Fluxmedia presentation

Fluxmedia is a hosting an informal evening of discussion and short presentations with graduate researchers and guests engaged in interdisciplinary research crossing over between art and life sciences.  Please come join us for snacks and the first meeting of the year.  Everyone is welcome.

Date: Wednesday October 2, 2013

Location: Resource room 11.705 Ev Building,

1515 St. Catherine West, Downtown Concordia Campus

Time: 5:30-8pm

The presentations:

Britt Wray, independent artist and Toronto based radio producer, will talk about her research in the fields of synthetic biology and neuroscience, highlighting efforts from creative non-scientist workers that are shaping our understanding of them. She will speak from her experiences as a broadcaster on the tensions that exist between popular science communication, honouring the integrity of complex science and critical modes of communication that bioart affords us. Building on theories from anthropology, philosophy and art, Britt will make a case for a renewed responsibility in science journalism that looks to art for inspiration, wisdom and technique.

Genevieve Ruest, Phd Researcher and artist, participated as an artist in residence at Pelling Labs at the University of Ottawa this summer and worked on her doctoral research-creation project featuring the creation of a relational skin, a corpus relationalis, as a way to rethink the body. She will discuss some of the key concerns and developments that emerged during the process of working in the tissue culture laboratory.

Tristan Matheson, MA researcher and artist, also joined the Pelling Labs as an artist in residence this a summer. He will discuss his experience working as a non-scientist in the tissue culture laboratory and how this has informed his MA thesis project  “Contagious Matters”.

Linsday Tarnowetzki, MA researcher, has just returned from presenting at the 5th Beyond Humanisms conference in Rome (Sept 2013). She will discuss the highlights of the conference and provide an overview of the paper she presented titled “HAL, GLaDOS, and Dren: Discursive Influences on the Construction of Popular Culture”. By using Haraway’s concept of the cyborg Lindsay argues that we can read the science fiction characters of GLaDOS (from the video game Portal) and Dren (from the film Splice) as characters that interrogate boundaries, especially the boundaries of humanism.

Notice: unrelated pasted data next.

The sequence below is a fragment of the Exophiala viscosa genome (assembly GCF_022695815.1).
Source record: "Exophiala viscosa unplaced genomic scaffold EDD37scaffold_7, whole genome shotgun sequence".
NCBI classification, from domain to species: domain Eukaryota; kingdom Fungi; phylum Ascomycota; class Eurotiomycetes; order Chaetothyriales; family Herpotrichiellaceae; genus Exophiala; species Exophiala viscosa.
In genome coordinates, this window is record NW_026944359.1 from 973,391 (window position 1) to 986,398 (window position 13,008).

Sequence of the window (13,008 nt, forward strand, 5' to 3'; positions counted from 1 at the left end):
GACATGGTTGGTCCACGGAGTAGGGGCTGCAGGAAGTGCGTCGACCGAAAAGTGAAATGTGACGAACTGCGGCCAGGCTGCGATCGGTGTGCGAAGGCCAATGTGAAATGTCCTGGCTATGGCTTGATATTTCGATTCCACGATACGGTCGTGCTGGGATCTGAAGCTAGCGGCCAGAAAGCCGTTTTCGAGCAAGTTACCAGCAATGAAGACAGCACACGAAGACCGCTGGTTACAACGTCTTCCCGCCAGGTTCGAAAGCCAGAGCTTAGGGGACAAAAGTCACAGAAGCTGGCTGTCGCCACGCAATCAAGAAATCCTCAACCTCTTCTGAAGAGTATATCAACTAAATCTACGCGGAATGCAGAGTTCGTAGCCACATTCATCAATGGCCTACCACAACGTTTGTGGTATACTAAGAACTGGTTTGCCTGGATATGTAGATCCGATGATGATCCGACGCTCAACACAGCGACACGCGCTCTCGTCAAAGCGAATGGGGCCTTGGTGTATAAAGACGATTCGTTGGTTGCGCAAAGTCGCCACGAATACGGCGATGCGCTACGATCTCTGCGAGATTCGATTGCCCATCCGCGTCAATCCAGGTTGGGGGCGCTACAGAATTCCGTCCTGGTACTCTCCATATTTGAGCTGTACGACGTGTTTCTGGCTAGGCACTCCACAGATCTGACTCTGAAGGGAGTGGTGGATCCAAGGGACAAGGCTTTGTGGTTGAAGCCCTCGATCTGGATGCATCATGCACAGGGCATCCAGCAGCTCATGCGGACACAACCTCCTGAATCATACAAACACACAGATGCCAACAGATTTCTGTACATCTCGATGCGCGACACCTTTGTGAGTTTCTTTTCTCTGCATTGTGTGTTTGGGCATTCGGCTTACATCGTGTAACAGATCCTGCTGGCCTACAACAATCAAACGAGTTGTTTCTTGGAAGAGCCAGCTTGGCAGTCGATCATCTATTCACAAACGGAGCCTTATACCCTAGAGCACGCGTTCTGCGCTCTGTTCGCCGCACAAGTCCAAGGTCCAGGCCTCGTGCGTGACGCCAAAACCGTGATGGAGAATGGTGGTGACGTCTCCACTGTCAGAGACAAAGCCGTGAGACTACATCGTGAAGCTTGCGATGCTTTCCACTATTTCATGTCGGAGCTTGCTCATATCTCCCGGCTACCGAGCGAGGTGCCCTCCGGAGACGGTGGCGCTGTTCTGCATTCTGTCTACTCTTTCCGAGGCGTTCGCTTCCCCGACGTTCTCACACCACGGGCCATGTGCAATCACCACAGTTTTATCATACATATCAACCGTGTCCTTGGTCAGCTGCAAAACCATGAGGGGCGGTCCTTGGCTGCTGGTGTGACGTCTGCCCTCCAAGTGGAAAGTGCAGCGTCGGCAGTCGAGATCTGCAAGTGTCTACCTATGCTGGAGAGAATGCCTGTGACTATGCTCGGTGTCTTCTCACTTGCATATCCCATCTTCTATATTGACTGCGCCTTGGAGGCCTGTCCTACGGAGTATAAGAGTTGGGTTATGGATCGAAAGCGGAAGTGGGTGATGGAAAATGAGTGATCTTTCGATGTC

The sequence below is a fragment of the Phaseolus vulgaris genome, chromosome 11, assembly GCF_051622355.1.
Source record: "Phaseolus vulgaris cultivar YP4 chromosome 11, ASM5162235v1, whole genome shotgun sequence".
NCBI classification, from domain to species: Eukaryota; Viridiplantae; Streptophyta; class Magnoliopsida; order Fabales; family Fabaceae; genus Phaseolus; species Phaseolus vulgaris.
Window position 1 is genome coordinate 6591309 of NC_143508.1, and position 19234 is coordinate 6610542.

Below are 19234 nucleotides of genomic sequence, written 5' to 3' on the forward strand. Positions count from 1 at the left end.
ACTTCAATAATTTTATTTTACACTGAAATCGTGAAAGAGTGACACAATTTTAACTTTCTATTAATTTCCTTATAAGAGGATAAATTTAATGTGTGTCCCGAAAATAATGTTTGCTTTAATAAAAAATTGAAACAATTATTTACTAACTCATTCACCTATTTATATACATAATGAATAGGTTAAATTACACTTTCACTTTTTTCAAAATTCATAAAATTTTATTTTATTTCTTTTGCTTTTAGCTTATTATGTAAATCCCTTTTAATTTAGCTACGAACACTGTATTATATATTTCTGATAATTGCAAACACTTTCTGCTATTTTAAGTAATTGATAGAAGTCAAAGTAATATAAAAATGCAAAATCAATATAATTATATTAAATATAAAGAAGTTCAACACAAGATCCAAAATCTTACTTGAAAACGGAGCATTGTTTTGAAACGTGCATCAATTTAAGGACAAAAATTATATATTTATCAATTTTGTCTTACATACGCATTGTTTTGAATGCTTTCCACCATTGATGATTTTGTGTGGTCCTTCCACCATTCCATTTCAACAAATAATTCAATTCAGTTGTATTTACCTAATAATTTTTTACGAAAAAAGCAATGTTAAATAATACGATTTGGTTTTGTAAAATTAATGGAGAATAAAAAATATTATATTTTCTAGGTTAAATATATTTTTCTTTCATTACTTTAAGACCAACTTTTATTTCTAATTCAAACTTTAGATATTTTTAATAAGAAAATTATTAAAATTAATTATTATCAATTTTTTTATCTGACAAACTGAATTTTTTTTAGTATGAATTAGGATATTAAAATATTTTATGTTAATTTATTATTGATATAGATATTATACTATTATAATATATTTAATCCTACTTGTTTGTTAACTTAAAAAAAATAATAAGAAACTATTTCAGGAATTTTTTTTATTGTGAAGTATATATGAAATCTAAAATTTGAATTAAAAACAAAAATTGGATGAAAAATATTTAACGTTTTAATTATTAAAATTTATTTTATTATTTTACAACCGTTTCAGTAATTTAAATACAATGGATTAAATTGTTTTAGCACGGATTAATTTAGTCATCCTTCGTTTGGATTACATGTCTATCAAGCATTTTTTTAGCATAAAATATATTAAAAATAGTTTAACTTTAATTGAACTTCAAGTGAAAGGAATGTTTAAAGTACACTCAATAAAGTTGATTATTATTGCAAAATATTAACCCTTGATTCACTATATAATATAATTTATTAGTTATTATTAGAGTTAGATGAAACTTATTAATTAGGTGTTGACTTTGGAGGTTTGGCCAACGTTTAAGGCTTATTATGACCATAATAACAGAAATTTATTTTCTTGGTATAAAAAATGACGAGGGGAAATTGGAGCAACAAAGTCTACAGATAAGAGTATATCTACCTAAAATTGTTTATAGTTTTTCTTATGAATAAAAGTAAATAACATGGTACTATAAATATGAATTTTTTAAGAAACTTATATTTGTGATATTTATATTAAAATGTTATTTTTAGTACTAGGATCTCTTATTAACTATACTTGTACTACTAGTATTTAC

Bios

Britt Wray is a Toronto-based radio producer and artist. She is trained as a biologist and has worked in TV with National Geographic, documentary feature film with Field Test Films, and in public radio with CBC and WNYC. Britt is currently working in radio at the Canadian Broadcasting Corporation making audio stories for CBC Music, and was a producer on Think About It, a nationally broadcast program about neuroscience on CBC Radio One. She collaborates with scientists, journalists and bioartists and her work aims to close the gap where their respective fields meet. Britt is a graduate of the diploma program in the Department of Communication Studies, Concordia University and MA Interdisciplinary Master’s in Art, Media and Design, OCAD University.

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Geneviève Ruest is an artist-researcher working with tissue culture, bioengineering, microscopy, medical imageries and installations. Her Ph.D. research project (Humanities Program, Concordia) consists in the creation of a relational skin, a corpus relationalis, as a way to rethink the human body: toward an interdisciplinary reflection and practice in terms of Art and Technology. Currently acting as coordinator and researcher at Fluxmedia, she is fascinated with Art, Sciences, Technology and Post-studio art practice. Recipient of many grants, fellowships, awards and honors at national and international levels, Ruest has represented Canada in several artistic events. Her work was presented in Canada in different museums and galleries as well as in Africa and Europe, in private and public collections. Ruest is constantly involved in artistic events as guest artist, in cultural juries and frequently invited as lecturer. She recently co-founded and now serves as vice-president on the Board of Directors for Axiome Art Center, as vice-president on the Board of Directors for the StudioXX and the Cultural Council of the MRC of Roussillon.

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Tristan Matheson is an interdisciplinary researcher/artist focusing on the intersections between science, technology, the arts and culture. His recent research consists of exploring the connections people have with their material culture or micro culture. In summer 2013, Tristan did an artist residency at Pelling Lab at the University of Ottawa, in order to facilitate a closer hands-on examination of micro matter. Thanks to Andrew Pelling and his crew, he was able to not only understand micro culture, specifically HeLa cells, but was able to conduct a microethnographic and macroethnographic sketch of the culture in a laboratory space.  Matheson is a 2nd year MA student in the Department of Communication Studies at Concordia University.

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Lindsay Tarnowetzki is a 2nd year MA student in the Communication department at Concordia University. She has a BA in English from the University of Saskatchewan. Her research interests include game studies, popular culture, and science fiction. Her MA thesis uses BioShock Infinite as a case study to aid in the development of the concept of environmental storytelling which links game functionality with narrative.